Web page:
2015 and 2016 saw a wave of transactions among cable, satellite, and other linear programming distributors: AT&T & DirecTV, Altice and Suddenlink, etc. That transactional wave is beginning to spawn a litigation wave, principally over interpretation and application of the pre-existing licenses and contracts between networks and distributors. A recent ruling in one California case is noteworthy to the extent that it allowed a network to proceed against a distributor on multiple theories beyond the parties’ written contract.
In April 2014, Herring Networks and AT&T entered into a heavily negotiated, 37-page, written affiliation agreement for AT&T to carry Herring’s channels (the One America Network and AWE) on AT&T’s “U-verse” systems. Herring had no affiliation agreement with DirecTV. Indeed, its channels had never been carried on DirecTV.
After the FCC approved the AT&T/DirecTV transaction, Herring sued AT&T in federal court in Los Angeles alleging a host of claims about carriage on U-verse and on DirecTV. Herring Networks, Inc. v. AT&T Services, Inc., et al. Notably, none of those claims alleged breach of any of AT&T’s written contractual obligations. Herring instead asserted claims based on allegations that (1) AT&T had misrepresented its intent to expand U-verse when it allegedly intended to shrink it instead (by moving subscribers to DirecTV) and (2) AT&T had orally promised to carry the Herring channels on DirecTV if Herring publicly supported and lobbied in favor of AT&T’s acquisition of DirecTV.
AT&T moved to dismiss the claims, arguing that (1) the written contract precluded the claims and (2) the alleged oral promises were not actionable. The District Court denied the motion.
First, the Court acknowledged that AT&T had a contractual right to shut down its U-verse systems entirely, in which case Herring would have received no further “per subscriber fees” at all. Nonetheless, the Court found that Herring had a viable claim for breach of the covenant of good faith and fair dealing if, instead of shutting down U-verse, AT&T took the ostensibly lesser step of actively soliciting subscribers to move from U-verse to DirecTV.
Second, despite ruling that shrinking U-verse would give rise to a contract claim, the Court also ruled that nearly identical conduct supported independent claims for fraud and misrepresentation. The Court reasoned that Herring’s fraud claims rested on alleged pre-contract misrepresentations about AT&T’s U-verse intentions and that those misrepresentations were sufficiently “separate and distinct” from the contractual claim based on AT&T’s alleged actions to shrink U-verse.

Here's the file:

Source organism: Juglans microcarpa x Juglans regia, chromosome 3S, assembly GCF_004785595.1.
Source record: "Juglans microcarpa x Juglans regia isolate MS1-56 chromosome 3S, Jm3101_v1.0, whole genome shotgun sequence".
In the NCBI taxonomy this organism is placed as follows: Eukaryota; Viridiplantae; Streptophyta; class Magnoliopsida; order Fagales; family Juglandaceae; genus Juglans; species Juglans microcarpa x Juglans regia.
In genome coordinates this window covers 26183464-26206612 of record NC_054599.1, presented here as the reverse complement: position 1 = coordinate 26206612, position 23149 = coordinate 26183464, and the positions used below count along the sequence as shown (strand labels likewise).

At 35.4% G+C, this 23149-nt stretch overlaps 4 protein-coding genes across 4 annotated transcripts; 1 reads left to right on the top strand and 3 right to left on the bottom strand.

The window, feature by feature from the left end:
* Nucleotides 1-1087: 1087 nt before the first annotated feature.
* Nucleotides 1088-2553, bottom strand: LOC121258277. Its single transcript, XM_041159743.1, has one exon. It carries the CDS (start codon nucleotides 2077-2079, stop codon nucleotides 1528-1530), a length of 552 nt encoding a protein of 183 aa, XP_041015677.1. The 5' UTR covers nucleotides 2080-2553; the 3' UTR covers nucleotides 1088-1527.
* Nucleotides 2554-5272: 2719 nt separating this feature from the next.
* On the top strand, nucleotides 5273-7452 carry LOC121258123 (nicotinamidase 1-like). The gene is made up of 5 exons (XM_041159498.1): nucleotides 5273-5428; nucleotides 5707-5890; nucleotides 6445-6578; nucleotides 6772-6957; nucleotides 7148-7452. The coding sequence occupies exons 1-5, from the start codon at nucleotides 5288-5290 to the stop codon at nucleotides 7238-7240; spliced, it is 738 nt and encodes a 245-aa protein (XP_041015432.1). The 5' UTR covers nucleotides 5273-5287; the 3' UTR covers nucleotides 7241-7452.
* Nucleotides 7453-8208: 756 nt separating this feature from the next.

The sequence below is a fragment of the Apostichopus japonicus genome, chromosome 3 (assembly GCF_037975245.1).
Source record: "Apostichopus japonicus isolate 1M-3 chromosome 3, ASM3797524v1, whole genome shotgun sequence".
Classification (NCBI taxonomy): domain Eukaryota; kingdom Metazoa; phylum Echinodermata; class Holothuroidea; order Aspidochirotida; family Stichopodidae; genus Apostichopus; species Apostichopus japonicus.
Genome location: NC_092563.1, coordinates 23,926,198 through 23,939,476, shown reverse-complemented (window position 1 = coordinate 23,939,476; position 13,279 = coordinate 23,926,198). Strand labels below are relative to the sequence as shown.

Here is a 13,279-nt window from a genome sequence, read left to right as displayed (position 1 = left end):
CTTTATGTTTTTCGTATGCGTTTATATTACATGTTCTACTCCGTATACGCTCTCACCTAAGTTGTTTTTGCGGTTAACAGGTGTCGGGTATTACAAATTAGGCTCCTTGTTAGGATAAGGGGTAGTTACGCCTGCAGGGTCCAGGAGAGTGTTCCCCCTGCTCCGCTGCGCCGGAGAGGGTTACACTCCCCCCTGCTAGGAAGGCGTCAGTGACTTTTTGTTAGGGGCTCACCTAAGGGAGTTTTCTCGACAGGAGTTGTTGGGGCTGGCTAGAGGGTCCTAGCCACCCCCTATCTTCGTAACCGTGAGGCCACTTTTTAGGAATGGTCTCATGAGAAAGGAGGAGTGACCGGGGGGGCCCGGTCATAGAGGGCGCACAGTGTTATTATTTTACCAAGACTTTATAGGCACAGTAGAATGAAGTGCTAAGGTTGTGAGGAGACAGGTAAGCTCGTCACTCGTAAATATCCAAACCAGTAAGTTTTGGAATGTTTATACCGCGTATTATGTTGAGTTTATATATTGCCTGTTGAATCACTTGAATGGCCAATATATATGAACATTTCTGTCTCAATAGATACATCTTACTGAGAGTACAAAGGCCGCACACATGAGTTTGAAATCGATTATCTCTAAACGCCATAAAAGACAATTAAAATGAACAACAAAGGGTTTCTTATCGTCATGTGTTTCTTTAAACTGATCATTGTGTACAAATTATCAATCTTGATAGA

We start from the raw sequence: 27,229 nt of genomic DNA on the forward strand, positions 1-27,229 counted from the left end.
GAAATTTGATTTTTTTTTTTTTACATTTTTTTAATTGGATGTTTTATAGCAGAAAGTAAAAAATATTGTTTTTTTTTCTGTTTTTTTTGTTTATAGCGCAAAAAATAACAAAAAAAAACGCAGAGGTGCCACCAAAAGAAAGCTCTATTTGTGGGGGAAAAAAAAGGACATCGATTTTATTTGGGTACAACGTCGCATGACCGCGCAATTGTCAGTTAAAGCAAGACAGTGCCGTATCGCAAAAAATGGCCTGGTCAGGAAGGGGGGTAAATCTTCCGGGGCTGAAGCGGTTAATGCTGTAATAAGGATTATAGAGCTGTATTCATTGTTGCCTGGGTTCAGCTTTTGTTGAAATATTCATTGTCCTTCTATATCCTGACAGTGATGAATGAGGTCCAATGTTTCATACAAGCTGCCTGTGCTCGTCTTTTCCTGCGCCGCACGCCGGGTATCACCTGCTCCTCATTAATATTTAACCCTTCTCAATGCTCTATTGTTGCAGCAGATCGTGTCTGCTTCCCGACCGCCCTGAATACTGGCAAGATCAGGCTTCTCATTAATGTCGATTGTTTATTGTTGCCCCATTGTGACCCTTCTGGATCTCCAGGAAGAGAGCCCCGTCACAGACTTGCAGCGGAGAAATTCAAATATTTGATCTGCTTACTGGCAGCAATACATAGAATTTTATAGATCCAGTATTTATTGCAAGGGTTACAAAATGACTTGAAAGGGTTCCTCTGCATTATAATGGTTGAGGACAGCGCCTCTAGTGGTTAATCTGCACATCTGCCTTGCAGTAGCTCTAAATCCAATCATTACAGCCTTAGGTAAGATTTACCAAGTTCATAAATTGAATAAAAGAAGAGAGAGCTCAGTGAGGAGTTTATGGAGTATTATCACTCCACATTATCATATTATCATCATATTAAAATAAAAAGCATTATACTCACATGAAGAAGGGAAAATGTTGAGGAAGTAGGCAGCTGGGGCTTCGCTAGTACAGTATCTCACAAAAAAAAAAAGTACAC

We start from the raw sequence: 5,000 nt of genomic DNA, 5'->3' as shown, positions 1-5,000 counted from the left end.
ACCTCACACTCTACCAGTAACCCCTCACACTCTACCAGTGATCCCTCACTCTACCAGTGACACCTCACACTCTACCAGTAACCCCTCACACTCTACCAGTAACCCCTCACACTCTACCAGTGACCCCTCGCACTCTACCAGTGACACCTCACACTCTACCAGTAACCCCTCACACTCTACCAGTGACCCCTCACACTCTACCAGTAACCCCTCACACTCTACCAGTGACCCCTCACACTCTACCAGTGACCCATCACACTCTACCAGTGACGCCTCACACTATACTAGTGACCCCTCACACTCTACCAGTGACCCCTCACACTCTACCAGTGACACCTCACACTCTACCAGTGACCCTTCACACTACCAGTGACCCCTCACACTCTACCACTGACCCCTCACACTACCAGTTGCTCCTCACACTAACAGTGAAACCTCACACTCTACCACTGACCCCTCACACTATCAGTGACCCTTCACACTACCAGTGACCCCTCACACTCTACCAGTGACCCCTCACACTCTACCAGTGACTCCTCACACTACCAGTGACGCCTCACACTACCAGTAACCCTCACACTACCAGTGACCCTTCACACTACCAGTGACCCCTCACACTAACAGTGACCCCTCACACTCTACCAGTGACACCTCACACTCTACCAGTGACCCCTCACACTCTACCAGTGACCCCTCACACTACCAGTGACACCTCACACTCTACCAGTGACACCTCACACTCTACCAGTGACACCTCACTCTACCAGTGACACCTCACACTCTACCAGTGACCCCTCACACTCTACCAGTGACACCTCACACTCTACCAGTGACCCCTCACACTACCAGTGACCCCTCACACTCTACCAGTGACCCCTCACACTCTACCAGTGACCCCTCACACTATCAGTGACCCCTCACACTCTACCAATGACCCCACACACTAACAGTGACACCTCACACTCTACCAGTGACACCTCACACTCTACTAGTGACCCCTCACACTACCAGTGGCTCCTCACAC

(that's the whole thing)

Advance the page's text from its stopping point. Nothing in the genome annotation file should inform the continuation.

Third, AT&T also argued that there was no plausible theory of harm because, if Herring had not allegedly been “tricked” into signing the 2014 contract, it would have had no contract and no fees at all. The Court found, however, that it was plausible that Herring would have been able to negotiate a better deal with AT&T if AT&T allegedly had been more candid about its U-verse plans. The Court did not address how Herring would prove what AT&T allegedly would have agreed to (and seemingly ignored that AT&T had refused such a deal earlier in its negotiations).
Finally, the Court allowed Herring to proceed with its blockbuster $100 million plus claim that AT&T had orally promised to distribute the Herring channels to DirecTV’s 20 million subscribers for five years if Herring lobbied the FCC in support of the AT&T/DirecTV transaction. The Court found that the alleged agreement was not an amendment of the existing AT&T contract, but a new contract and that the essential, material terms had been agreed to. The Court also ruled that there was no statute of frauds problem because Herring allegedly had performed its lobbying obligations.
Notably, Herring seeks only damages on this “lobbying” claim and not, for example, specific performance of carriage. One might wonder why Herring would not want actual carriage (as it has sought in the past in lengthy FCC program carriage proceedings) and the benefits of greater audience exposure and advertising revenues. Equally interesting is whether Herring was obliged to disclose to the FCC (or the DOJ or the members of Congress that it allegedly lobbied) that Herring was acting pursuant to an alleged specific contractual obligation to AT&T to lobby on AT&T’s behalf, not just its own determination that supporting AT&T would redound to Herring’s benefit.
The most important takeaways from this case will doubtless emerge after discovery when the facts can be assessed about negotiation tactics and practice – and how to make sure that the only promises your company is bound to are the ones that it actually signs. At this stage, the Court’s decision is an important reminder for businesses of all shapes and sizes that written contracts do not always define the limits of your rights and liabilities (perhaps particularly in California).